Clinical Trial for Evaluation of Vermillion's Blood Test to Predict the Probability of Peripheral Artery Disease (PAD-001)
|ClinicalTrials.gov Identifier: NCT01336426|
Recruitment Status : Completed
First Posted : April 15, 2011
Last Update Posted : December 17, 2013
This study is to verify and validate PAD1 as a qualitative serum test which will combine the results of multiple assays into a single numeric result, to be determined by evaluation of the study data.
PAD1 is an automated software device (PADCalc) that incorporates specific and multiple biomarker values found in human blood, and generates a score (PAD1 score) using a fixed formula implemented within the PADCalc software. The PAD1 score is a result with a high or low probability of PAD.
PAD1 will be submitted to FDA as a 510(k) for in vitro diagnostic use in conjunction with clinical assessment, based on factors such as age, diabetes, smoking, and vascular laboratory tests (including the ABI), as an aid towards further evaluation of patients who meet the enrollment eligilbility criteria.
Eligibility It is indicated for women and men considered at risk for PAD who meet the following criteria: a history of smoking and/or diabetes and are age 50 years or older, or 70 years of age or older. PAD1 is an aid to further assess the likelihood of the presence of PAD when used in conjunction with clinical assessment and vascular laboratory tests.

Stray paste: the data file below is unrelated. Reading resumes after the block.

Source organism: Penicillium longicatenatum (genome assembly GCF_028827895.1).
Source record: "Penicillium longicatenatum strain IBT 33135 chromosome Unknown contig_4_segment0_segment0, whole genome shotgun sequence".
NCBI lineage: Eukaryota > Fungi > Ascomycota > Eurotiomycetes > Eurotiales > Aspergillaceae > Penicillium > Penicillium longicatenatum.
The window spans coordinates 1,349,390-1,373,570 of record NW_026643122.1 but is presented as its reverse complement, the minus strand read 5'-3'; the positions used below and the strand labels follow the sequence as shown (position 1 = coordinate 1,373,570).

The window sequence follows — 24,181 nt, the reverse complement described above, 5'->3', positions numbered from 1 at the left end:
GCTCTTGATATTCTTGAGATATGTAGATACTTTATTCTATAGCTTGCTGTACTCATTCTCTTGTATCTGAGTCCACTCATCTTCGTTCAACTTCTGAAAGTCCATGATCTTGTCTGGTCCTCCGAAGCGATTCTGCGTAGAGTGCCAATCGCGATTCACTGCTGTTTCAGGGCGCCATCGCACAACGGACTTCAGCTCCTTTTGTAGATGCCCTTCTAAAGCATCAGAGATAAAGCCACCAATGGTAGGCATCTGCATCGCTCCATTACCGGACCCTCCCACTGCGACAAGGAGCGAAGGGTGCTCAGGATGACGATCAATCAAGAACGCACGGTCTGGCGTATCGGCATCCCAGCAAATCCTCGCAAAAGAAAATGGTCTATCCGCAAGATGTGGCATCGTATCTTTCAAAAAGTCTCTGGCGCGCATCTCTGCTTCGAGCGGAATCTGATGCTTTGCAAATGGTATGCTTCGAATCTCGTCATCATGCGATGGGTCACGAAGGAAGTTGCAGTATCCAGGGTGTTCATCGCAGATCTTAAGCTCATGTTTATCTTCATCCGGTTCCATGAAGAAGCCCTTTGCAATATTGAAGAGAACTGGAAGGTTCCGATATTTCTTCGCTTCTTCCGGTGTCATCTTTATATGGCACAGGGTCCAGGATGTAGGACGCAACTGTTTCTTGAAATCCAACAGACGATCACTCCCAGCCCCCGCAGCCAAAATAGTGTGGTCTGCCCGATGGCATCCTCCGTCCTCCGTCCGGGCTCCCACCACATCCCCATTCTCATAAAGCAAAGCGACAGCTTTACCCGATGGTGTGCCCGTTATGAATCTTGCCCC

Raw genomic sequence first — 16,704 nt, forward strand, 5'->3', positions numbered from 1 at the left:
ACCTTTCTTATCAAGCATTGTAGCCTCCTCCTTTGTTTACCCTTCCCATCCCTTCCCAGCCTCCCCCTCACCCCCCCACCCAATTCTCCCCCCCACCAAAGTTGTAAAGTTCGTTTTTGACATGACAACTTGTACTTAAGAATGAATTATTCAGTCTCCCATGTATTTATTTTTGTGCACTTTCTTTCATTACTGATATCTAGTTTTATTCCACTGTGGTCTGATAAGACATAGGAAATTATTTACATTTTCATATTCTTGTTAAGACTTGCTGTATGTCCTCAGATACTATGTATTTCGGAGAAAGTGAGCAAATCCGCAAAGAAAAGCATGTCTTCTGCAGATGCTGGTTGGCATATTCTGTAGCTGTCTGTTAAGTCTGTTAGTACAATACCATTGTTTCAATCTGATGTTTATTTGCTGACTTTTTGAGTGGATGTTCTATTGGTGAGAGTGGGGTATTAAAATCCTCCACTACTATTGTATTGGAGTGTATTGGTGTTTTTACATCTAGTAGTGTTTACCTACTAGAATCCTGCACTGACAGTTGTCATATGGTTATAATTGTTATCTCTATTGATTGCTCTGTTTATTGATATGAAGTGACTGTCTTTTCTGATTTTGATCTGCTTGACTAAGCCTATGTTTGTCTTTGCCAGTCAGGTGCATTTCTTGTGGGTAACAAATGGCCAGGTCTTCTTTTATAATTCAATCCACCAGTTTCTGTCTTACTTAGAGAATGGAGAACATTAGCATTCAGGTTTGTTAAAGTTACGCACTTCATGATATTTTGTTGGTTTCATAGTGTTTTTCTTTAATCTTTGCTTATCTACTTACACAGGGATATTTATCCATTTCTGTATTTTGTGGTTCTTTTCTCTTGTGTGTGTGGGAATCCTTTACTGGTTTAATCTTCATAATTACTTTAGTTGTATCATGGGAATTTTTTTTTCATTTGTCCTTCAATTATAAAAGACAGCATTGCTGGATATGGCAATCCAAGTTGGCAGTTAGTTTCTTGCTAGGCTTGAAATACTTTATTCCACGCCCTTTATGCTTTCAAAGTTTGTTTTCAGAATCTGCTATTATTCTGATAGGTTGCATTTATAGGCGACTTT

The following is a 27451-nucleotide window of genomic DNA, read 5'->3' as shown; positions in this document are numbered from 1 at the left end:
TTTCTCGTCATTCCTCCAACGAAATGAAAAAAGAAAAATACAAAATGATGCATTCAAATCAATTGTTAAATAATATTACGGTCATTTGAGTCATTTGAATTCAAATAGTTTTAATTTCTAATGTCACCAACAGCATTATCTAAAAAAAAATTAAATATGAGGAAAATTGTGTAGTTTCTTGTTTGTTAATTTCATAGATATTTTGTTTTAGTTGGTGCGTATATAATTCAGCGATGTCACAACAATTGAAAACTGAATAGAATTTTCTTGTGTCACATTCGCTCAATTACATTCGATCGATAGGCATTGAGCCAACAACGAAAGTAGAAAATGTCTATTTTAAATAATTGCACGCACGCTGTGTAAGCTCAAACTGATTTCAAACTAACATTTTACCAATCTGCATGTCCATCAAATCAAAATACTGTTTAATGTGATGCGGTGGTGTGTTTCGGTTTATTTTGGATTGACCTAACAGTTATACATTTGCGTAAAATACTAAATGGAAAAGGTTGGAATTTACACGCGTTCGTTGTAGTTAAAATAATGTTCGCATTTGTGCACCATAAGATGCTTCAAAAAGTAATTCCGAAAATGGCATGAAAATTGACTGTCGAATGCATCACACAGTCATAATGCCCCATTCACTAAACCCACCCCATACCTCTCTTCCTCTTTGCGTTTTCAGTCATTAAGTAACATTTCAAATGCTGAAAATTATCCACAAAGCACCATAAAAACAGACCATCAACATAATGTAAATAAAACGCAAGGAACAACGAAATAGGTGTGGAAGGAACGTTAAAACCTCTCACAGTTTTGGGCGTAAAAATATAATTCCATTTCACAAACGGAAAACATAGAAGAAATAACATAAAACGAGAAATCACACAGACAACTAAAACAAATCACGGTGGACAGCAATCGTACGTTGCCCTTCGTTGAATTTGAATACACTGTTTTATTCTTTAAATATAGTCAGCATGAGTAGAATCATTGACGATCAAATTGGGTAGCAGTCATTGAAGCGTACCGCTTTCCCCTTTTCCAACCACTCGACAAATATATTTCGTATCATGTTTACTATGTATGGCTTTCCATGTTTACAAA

|Condition or disease|
|Peripheral Artery Disease|
Peripheral artery disease (PAD) affects 8 to 12 million individuals in the United States and is also prevalent in Europe and Asia. A regional pilot study of community screening for PAD demonstrated that patient awareness of a PAD diagnosis was low, and was associated with atherosclerosis risk factors, antiplatelet therapy, and claudication treatment intensity. PAD has not emerged as a focus of public health efforts to improve quality of life, nor to decrease the associated cardiovascular ischemic risk. Smoking, diabetes, and age are the strongest risk factors for PAD. Smokers have a 2 to 6-fold increased likelihood of having PAD, and the risk of PAD increases in a dose-dependent manner with the duration and amount of smoking. Diabetes confers a 2 to 4-fold increased risk of having PAD. The prevalence of PAD increases as a function of age. Criqui et al showed that the prevalence of PAD in individuals under 60 years of age was about 2.5%, whereas the prevalence increased to over 20% in individuals over 75 years of age.
A study in smokers and diabetics 50 years of age or older, and in all those 70 years of age or older, identified in an outpatient, primary care clinic setting has shown that the prevalence is 29%. About half of the cases found were newly-identified PAD patients. Further, while 83% of those with a prior diagnosis of PAD were aware of their condition, only 49% of the primary-care physicians were aware that their patients had a diagnosis of PAD. Another study examined internal medicine physicians' approaches to PAD and found that only 37% reported taking histories for claudication, and only 26% evaluated the foot for ulcers.